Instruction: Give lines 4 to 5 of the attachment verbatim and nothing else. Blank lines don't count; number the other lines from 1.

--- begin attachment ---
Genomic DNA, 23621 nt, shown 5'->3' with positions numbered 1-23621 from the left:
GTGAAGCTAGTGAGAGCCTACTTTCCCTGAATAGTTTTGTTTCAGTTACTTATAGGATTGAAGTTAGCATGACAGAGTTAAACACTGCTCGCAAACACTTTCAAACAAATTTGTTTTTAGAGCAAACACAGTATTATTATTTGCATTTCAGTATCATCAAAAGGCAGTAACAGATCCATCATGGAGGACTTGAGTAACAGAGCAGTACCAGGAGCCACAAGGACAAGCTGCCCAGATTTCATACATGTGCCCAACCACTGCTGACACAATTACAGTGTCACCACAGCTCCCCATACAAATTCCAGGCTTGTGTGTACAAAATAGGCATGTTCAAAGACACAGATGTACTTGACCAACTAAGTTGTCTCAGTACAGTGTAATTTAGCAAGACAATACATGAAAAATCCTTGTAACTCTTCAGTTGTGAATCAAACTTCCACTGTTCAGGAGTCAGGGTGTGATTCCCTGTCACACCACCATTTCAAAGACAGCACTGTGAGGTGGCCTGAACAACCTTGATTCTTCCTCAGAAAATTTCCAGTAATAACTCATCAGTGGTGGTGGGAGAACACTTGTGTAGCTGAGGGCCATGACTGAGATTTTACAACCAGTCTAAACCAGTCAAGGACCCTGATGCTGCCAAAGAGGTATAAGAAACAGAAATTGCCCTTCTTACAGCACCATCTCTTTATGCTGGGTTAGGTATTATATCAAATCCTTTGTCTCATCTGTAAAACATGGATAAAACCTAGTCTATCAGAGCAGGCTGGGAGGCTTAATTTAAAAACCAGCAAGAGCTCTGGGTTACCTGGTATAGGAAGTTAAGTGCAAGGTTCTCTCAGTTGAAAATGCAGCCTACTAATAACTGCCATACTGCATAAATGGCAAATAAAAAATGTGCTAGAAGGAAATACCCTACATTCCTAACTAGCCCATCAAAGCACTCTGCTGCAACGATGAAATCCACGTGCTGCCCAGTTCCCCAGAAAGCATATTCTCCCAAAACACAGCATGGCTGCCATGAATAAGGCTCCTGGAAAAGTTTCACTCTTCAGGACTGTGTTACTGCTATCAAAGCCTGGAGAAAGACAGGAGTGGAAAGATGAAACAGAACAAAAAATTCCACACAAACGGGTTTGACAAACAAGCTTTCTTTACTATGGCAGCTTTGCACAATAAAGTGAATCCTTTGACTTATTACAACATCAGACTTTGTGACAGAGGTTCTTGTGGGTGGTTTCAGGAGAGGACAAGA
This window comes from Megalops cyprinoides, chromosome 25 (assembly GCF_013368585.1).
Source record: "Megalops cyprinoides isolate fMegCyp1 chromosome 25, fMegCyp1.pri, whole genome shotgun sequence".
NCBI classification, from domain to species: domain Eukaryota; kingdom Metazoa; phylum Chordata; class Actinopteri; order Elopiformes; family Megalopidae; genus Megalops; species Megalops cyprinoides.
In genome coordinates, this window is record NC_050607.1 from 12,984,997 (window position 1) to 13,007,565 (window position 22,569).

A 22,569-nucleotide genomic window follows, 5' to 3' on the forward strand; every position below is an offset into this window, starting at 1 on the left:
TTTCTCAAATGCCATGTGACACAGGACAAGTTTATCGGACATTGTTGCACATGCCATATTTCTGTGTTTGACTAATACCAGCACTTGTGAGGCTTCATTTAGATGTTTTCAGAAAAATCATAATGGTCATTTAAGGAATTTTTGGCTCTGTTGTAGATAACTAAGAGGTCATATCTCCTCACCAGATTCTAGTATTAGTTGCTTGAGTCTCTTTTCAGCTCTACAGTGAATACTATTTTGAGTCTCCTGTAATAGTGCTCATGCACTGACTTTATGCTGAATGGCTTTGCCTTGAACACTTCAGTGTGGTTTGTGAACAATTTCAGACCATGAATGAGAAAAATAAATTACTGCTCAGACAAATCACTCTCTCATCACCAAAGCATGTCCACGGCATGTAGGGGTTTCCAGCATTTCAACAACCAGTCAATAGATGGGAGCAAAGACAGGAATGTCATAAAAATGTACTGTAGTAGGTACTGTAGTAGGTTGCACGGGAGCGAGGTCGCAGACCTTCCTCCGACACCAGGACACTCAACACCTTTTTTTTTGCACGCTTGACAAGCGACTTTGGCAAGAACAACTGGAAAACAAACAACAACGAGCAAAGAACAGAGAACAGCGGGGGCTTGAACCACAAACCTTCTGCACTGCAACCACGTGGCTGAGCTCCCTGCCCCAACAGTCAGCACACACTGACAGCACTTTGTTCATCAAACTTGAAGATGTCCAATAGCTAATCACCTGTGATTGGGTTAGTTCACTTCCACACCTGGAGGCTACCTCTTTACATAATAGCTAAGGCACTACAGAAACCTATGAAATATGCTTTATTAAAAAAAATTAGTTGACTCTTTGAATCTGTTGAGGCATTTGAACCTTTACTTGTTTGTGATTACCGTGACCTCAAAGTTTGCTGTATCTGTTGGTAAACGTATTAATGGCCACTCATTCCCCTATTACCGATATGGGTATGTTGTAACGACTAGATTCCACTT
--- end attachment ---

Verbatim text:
Source record: "Megalops cyprinoides isolate fMegCyp1 chromosome 25, fMegCyp1.pri, whole genome shotgun sequence".
NCBI classification, from domain to species: domain Eukaryota; kingdom Metazoa; phylum Chordata; class Actinopteri; order Elopiformes; family Megalopidae; genus Megalops; species Megalops cyprinoides.